Mistakes I Made Part V: Pantsing

Yes, I saved the big one till last. After months of bewailing all the things I did wrong in my quest for publication, I’m winding up in a blaze of controversial glory. I was a teenaged pantser. Now I’m not and I’m more successful as a result. All usual MW claims about this being subjective and there being lots of ways to publication aside, I’m convinced that pantsing slowed me down big time and made for inferior work.

Couple of clarifications: “Pantsing,” for those who don’t know, is “writing by the seat of your pants,” in other words, not “plotting” or outlining your work before you start to write. In real terms, of course,–and this is where my bold start has to be nuanced a bit—the implied binary here is an over simplification. We should think of the difference between pantsing and plotting as an infinite set of grey shades […]

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Planning — I Was A Teenage Pantser

I was writing a different post for today, but this week’s discussion about advice to young writers got me thinking . . .

Jimi Hendrix. Eric Clapton. Eddie Van Halen. Stevie Ray Vaughan. All are famous rock guitar legends. And though they may not have started out knowing, they eventually learned how to read and understand music. Then there’s B. B. King who has incredible talent and has had incredible success even though he can’t read any music (or so he claims. I suspect after all these years, he’s picked up a thing or two), but people like King are the exceptions.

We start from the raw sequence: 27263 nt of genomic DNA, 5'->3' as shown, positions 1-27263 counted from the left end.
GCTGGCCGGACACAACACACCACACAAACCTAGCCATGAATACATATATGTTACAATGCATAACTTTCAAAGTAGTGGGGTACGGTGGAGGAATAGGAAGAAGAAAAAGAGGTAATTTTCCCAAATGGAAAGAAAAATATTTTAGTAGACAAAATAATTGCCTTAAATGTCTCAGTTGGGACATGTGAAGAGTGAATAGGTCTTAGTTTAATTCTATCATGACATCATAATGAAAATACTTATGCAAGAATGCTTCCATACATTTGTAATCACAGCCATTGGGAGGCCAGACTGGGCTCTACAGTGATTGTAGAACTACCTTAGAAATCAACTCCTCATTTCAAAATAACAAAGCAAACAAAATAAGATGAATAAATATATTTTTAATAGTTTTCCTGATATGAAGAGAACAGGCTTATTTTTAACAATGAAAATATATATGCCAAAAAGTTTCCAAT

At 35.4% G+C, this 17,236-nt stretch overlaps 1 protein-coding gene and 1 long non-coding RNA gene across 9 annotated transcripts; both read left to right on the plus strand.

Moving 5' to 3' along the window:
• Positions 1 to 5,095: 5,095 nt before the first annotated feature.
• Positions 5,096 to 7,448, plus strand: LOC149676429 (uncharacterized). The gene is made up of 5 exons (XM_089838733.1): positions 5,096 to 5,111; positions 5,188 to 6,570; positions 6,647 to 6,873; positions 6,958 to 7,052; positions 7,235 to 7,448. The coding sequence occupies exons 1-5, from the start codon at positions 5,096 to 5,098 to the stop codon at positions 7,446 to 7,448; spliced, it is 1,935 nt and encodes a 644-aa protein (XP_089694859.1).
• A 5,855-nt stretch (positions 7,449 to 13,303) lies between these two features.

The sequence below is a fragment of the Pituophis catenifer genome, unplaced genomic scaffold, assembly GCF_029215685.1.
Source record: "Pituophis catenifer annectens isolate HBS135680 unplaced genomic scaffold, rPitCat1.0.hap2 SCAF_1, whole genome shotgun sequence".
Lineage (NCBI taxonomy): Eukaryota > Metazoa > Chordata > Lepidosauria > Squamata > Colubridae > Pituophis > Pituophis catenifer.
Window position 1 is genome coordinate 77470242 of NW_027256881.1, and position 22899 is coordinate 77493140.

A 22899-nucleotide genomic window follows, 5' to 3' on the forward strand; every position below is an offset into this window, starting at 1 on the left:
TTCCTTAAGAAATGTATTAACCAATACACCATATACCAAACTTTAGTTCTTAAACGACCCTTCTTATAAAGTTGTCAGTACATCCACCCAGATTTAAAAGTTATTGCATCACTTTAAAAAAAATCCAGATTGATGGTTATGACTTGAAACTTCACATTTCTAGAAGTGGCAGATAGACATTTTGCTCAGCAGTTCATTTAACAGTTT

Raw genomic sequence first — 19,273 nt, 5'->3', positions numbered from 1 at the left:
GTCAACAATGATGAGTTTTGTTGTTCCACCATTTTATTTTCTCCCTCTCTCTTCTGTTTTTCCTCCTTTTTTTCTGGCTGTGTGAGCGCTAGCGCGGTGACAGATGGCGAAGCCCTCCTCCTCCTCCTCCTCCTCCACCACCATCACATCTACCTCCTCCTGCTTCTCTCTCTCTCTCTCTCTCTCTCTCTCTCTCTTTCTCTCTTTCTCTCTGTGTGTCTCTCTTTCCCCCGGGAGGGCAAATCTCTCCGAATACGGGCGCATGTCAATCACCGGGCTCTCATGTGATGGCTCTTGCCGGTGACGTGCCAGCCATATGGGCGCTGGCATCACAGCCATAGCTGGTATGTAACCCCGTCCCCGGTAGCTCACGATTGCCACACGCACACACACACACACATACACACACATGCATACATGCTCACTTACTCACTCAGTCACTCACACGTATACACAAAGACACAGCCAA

And yet, if you were to walk into a roomful of teenage, novice guitarists, I’d be willing to bet that a high percentage of them not only wouldn’t know how to read music, but would think that they didn’t need to learn. They wouldn’t want their Muses crushed […]

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Writing Your Book, part IV: The Leading Edge of the Slog

It’s been a few weeks since my last post in the “Writing Your Book” series. When we left off, we had done the prep work, found our voice, and had finally gotten down to working on the opening lines and pages. At this point we’ve had some time to get to work on the meat of the project, to move beyond the opening chapter and really delve into the book. So, how’s it going?

Hmmmm. Not the enthusiastic “It’s going great!” response I was hoping for. I hear some enthusiasm, but I also hear some grumbling. So maybe this would be a good time to chat about writing the vast middle of a novel. We’ll define “the middle” as everything between the end of Chapter 1 and the beginning of the climactic chapter. I did say it was a “vast middle,” after all….

Defining the middle so broadly, it almost […]

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